What are the lessons of liberalism

Religion and modernity

Wilfried Hinsch

To person

Dr. phil., born 1956; Professor of Practical Philosophy, Philosophical Seminar, University of Cologne, Albertus-Magnus-Platz 1, 50923 Cologne. [email protected]

A common understanding is that liberal democracies are secular States in which the areas of the religious and the political are separated from each other. The area of ​​the political is often equated with that of the public and the religious is assigned to the private sphere. For a long time, under the impression of social-scientific theories of modernization, secularization was understood to be a historical process in the course of which religious beliefs, together with their symbolic representations and social practices, increasingly disappear from publicly perceptible life. That can no longer be said today. The global rise of Islam, the increasing public presence of Christian movements in the USA, but also in Europe and Germany, to name just two tendencies, have clearly made religion and religiosity a public affair and a political issue again. The debates about abortion and prenatal diagnosis or the scientific use of fertilized egg cells, for example, have given religious values ​​and theological figures of argument a new public significance, as has the demand by evangelical Christians to include the creation story of the Bible on an equal footing with evolutionary theory in the curricula of state schools.

The public, we think, is that which concerns everyone and about which everyone should discuss and decide together; The private, on the other hand, is that which only affects the individual and those who are voluntarily or family-related and should therefore also be decided by them at their own discretion. The spatial imagery of "spheres" of the public and private is, however, by all means misleading: Of course, it concerns everyone, whether someone is in his Privatedrug deals or not. On the other hand, it is usually nobody's business whether someone is in the afternoon public Parks with or without a hat.

A more precise understanding of what secularization, secular society, and secular state mean refers to constitutional provisions characteristic of liberal democracies. [1] A secular state is therefore a state with its basic normative order first All members are guaranteed extensive individual religious freedom as a subjective right. No citizen may be forced by the state to accept a certain belief or to give up another, this is negative religious freedom; and every citizen has the right to practice his or her own religion (or worldview) within the framework of the state system in community with like-minded people, this is positive religious freedom.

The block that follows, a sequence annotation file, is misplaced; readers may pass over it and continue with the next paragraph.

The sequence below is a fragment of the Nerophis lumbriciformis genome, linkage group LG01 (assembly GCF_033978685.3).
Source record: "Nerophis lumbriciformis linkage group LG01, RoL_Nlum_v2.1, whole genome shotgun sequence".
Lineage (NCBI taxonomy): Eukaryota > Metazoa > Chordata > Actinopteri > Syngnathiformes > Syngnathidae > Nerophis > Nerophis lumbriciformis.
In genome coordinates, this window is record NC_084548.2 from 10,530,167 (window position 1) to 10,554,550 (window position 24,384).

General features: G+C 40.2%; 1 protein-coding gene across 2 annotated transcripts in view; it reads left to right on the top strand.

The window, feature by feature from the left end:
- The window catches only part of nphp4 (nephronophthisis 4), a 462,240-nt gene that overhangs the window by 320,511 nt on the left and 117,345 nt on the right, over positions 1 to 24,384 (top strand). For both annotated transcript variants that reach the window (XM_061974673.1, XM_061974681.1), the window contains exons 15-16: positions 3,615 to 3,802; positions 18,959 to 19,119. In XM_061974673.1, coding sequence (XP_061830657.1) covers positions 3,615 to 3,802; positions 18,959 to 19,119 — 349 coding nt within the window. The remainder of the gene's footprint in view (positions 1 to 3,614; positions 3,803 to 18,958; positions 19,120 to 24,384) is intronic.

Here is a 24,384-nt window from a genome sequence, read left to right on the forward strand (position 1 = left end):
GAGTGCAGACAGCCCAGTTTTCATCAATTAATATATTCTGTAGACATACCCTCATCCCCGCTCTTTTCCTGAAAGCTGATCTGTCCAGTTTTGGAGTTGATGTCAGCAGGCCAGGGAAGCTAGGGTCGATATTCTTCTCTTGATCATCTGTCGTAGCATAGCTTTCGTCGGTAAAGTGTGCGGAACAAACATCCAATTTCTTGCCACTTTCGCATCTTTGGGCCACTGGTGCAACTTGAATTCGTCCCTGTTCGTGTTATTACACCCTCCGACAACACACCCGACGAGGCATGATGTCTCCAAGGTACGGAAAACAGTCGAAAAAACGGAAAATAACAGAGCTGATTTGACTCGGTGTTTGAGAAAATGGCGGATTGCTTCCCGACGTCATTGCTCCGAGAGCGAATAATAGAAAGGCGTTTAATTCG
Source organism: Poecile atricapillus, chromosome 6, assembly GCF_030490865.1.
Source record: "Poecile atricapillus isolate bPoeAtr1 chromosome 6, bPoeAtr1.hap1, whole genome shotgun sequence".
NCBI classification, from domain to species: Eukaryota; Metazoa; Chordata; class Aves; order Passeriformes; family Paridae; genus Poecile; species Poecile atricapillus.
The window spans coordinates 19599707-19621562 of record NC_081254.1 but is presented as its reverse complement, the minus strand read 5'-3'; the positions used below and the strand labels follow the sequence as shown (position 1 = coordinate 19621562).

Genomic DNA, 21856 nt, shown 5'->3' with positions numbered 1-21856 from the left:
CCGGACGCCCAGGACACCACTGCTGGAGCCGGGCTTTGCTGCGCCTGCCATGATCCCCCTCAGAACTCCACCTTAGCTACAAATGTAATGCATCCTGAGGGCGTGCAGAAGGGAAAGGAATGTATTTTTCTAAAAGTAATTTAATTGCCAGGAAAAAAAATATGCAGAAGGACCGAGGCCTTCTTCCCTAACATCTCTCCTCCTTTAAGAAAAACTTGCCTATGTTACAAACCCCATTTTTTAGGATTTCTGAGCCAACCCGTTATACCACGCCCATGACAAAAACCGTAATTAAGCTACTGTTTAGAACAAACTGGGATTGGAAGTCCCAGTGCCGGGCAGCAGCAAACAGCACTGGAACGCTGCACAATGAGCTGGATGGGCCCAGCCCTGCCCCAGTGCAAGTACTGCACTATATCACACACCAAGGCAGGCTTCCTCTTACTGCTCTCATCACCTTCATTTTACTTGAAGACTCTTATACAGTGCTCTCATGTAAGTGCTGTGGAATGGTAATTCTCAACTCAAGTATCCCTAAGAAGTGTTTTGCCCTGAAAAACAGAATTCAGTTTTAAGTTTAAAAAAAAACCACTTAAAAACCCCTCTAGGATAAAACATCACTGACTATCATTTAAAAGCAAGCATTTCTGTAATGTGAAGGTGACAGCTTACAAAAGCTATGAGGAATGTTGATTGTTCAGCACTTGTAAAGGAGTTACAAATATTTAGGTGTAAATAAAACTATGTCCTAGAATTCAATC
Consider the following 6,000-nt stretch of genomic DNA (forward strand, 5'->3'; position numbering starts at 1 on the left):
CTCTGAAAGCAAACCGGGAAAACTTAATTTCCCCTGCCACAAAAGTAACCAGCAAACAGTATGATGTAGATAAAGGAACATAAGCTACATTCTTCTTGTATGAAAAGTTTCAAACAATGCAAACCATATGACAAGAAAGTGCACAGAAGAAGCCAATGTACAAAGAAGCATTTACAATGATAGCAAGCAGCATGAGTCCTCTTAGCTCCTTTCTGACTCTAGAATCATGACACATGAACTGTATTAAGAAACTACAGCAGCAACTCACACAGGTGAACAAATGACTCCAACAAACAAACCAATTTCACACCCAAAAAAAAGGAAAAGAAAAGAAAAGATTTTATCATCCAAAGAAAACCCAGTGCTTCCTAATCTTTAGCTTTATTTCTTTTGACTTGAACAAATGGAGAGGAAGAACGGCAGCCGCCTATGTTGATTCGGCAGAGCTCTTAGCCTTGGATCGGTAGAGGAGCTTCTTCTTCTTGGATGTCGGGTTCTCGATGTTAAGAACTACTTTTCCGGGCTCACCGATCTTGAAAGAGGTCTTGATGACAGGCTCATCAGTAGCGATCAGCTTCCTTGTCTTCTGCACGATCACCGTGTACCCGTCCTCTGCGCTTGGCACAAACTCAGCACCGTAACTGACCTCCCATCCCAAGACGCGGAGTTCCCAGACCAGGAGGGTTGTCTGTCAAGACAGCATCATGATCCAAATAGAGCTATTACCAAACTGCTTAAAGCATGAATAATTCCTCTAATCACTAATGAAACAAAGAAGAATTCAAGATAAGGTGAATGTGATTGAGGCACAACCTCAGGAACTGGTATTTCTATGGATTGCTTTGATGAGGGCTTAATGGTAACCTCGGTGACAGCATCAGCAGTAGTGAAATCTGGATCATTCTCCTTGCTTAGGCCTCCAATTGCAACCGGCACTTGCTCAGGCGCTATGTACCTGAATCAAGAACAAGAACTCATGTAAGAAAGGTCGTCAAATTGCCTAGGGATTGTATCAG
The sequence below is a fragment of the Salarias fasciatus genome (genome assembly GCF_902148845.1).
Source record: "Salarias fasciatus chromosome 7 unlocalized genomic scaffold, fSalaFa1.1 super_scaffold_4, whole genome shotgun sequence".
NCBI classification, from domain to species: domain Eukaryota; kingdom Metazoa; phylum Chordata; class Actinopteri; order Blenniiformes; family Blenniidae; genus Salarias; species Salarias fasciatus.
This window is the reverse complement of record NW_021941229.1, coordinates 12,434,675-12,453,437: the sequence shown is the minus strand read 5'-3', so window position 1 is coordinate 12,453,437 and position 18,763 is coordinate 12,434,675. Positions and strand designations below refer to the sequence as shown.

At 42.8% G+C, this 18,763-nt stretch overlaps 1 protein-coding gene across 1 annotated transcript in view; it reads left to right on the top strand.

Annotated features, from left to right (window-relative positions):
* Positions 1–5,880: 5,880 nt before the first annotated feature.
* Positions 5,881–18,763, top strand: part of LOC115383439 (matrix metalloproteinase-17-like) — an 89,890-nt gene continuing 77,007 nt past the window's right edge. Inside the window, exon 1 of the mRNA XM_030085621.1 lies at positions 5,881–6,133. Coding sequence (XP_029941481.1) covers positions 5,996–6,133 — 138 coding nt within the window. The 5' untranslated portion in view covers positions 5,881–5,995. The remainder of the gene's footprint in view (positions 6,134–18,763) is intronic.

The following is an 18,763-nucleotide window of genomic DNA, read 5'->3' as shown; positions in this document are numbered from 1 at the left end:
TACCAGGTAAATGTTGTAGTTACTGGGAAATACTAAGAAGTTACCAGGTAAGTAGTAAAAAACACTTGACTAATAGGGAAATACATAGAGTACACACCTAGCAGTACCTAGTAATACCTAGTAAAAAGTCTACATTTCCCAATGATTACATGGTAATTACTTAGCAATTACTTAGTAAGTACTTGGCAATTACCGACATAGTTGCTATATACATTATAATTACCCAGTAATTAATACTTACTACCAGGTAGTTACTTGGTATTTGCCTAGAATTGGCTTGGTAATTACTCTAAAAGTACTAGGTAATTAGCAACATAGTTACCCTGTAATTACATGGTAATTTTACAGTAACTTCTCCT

Secondly If a secular state strives for as complete a neutrality as possible towards all religions and world views and tries to safeguard this institutionally through suitable precautions. As far as this is practically achievable, no religion or ideology should be favored or disadvantaged through state action, i.e. through the exercise of state coercive power - be it in the form of legislative acts, be it in the implementation of political programs.

It is important to realize that the constitutional separation of state and religion only partially coincides with the distinction between the public and the private. Religious freedom means the freedom to publicly profess one's own beliefs, to meet in public with like-minded people and to publicly practice rituals and practices belonging to one's own faith. And it also includes, with certain restrictions, public political partisanship in the name of and in favor of one's own beliefs. The last point poses a number of problems in liberal democracies. It is necessary to clarify the extent to which controversial religious beliefs and values ​​may influence state decisions that are relevant to fundamental rights, which are binding for all citizens and which, if necessary, are enforced with state coercive force.

In this context, the question also arises as to what role controversial beliefs can play that, while not in direct contradiction to the normative foundations of liberal democracies, are incompatible with the natural scientific understanding of the world that is characteristic of modern societies, such as belief in the literal belief Truth of the Bible and the assumption that God - contrary to the theory of evolution teaches - created the world with all creatures in it, as described in the first book of Moses.

State neutrality in liberal democracies

My starting point is the idea that all citizens of a liberal democracy are free and equal persons with equal claims not to be subjected to any regime to which, in the light of reasonable beliefs and interests, they cannot agree. The norms constitutive for the political order of a liberal society are not supposed to be mere "coercive laws" which those involved follow only because otherwise they have to fear penalties and coercive measures. In Germany, where around four million Muslims now live - around five percent of the population - this means: The public political and intellectual debate about the normative foundations of the community must be conducted in such a way that these foundations can also be justified from an Islamic starting point can be understood. And for this purpose, the interpretation and further development of these principles must systematically take into account the views of life and values ​​of Muslim fellow citizens. The same applies, of course, to all other religious communities and denominations.